In our previous article we discussed what happens when Salmonella pullorum (SP) and Salmonella gallinarum (SG) enter layer enterprises. We saw that, whilst SP affects mainly replacement pullets, SG may infect birds of all ages; both SP and SG are able to cause considerable economic losses. We also learned that SG and SP cannot be completely eliminated from an infected flock, and consequently the disease will periodically recur. Based on those premises, it was agreed that the main objective should be to be to keep layer flocks free of SG and SP by implementing an appropriate prevention program.

In this article we will further discuss different prevention strategies and the reasons behind each one of them. The reader should remember that a salmonellosis prevention program should be implemented with the help of a veterinary professional. Therefore, contact your vet before making any changes in biosecurity and/or vaccination programs.

Why does Salmonella keep coming back?

One of the main problems observed in flocks infected with SG or SP is that the infection keeps coming back. Such recurrence responds to the ability of Salmonella to escape the immune system of the birds by “hiding” inside a specific immune cell, the macrophage. One of the functions of macrophages is to trap pathogens and destroy them. However, SG and SP can avoid destruction and remain “dormant” inside such cells. When certain factors depress the bird’s immune system, the dormant salmonella becomes active again, multiplies, and gets shed into the environment by carrier chickens. As a consequence, the amount of salmonella in the environment increases, infecting new birds and restarting the cycle of disease.

Therefore, when SG or SP are diagnosed in a flock, a proportion of the birds will be infected for life. In such conditions, the management of the flock becomes very difficult, and the losses due to mortality and drop in production are usually important and recurrent.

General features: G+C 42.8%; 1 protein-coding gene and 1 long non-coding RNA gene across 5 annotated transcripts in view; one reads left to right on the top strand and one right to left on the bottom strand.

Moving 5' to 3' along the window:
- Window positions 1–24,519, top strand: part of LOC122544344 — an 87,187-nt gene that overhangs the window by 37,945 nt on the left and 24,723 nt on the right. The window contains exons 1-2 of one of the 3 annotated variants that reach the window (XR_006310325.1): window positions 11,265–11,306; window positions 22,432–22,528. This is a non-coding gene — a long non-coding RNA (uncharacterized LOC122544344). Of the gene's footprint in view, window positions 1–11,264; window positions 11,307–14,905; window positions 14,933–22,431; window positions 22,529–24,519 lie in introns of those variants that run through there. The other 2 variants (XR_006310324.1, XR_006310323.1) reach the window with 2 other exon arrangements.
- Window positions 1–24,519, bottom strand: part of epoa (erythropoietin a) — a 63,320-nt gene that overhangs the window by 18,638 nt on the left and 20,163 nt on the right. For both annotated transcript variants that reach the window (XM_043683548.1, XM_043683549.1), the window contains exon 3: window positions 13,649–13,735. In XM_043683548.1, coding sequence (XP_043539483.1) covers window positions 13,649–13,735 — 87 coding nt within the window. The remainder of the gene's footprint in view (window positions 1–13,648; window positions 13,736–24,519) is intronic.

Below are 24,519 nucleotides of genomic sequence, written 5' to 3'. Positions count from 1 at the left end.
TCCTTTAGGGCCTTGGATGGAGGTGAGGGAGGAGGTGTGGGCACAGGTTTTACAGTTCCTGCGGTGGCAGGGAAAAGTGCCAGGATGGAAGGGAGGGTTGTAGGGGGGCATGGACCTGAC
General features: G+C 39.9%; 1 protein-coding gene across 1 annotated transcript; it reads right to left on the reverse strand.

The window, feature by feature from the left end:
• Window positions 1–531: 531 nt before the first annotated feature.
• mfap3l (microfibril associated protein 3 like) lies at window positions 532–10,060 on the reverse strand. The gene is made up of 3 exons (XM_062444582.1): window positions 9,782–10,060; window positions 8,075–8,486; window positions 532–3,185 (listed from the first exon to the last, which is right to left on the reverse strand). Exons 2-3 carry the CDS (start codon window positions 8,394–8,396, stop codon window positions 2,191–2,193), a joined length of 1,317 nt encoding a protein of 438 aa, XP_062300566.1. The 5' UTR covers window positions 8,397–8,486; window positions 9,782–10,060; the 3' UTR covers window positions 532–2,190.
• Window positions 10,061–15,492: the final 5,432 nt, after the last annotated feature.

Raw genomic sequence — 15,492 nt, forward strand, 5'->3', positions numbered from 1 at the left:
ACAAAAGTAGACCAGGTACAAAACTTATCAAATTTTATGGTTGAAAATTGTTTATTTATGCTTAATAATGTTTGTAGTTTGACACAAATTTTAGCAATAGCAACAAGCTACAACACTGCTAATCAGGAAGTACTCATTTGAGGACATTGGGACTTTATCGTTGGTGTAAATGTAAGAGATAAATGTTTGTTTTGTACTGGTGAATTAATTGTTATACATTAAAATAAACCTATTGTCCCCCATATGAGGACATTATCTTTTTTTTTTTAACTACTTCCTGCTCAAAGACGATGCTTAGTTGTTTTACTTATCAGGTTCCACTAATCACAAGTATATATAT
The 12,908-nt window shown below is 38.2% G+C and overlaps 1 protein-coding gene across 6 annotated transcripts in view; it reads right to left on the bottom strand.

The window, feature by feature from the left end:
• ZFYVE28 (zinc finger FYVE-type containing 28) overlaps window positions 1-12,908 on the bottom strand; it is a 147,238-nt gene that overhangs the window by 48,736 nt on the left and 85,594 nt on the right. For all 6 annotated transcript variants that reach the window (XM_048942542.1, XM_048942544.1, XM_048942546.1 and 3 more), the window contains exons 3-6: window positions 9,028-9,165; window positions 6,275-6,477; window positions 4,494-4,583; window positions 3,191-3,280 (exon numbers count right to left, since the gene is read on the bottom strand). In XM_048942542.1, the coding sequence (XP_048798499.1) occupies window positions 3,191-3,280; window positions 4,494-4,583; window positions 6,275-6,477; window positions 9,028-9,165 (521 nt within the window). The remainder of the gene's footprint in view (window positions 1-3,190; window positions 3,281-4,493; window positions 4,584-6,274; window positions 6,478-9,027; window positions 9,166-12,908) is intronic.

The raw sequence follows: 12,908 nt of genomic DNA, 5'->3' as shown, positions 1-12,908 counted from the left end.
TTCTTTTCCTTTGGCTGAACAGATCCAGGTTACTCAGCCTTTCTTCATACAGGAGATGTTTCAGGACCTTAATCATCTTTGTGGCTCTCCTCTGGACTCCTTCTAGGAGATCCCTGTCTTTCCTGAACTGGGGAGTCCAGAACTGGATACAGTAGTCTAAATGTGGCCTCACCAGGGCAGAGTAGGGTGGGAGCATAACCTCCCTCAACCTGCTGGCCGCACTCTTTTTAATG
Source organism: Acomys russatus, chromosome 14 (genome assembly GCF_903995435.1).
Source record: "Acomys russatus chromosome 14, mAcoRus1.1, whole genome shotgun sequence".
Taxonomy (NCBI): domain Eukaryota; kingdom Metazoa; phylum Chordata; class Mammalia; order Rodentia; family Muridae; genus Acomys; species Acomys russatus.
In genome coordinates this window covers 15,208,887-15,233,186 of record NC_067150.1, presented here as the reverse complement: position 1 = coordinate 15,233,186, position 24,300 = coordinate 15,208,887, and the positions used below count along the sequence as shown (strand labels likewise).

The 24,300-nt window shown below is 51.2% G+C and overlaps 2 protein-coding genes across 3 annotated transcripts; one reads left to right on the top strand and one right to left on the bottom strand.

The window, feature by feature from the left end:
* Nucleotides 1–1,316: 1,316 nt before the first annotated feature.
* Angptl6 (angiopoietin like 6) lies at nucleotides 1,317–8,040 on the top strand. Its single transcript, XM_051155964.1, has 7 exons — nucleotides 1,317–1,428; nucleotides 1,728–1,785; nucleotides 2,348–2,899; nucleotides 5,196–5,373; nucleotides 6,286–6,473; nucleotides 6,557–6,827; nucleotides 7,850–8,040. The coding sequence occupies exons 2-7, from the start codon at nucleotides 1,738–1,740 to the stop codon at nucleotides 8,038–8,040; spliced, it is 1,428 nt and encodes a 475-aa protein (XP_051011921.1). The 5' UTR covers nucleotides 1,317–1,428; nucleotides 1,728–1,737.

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How to protect my birds against SG and SP?

Protection against SG and SP infection is achieved by implementing a combination of measures targeting the chicken, the environment, and the bacterium. In the following sections we discuss a list of possible control measures. You should work in collaboration with your veterinary advisor to create a prevention plan that suits the situation at your farm.

Main steps towards prevention

Get pullets from reputable sources:

All main Zambian hatcheries have successfully established robust Salmonella prevention programs in their breeder flocks. The main suppliers of point-of-lay birds are also working together with their vet consultants to keep their farms free from SG and SP. Buying birds from reliable sources reduces the risk of infection.

Do not mix flocks of different age and/or different origin. Multi-age farms always present a higher risk, since SG and SP can pass from older to younger birds.

Implement a good cleaning, disinfection, and down-time program between flocks.

Salmonella can remain in the environment for prolonged periods, so it is important that houses are properly prepared for the arrival of new flocks. Discuss a cleaning, disinfection, and down-time program with your vet. Such programs should not only focus on the correct choice and application of cleaning agents and disinfectants. They should also include the laboratory verification that such procedures have been successfully conducted (e.g. by bacteria cultures from samples taken from different areas in the poultry house).

Reduce the exposure of your birds to potential sources of Salmonella.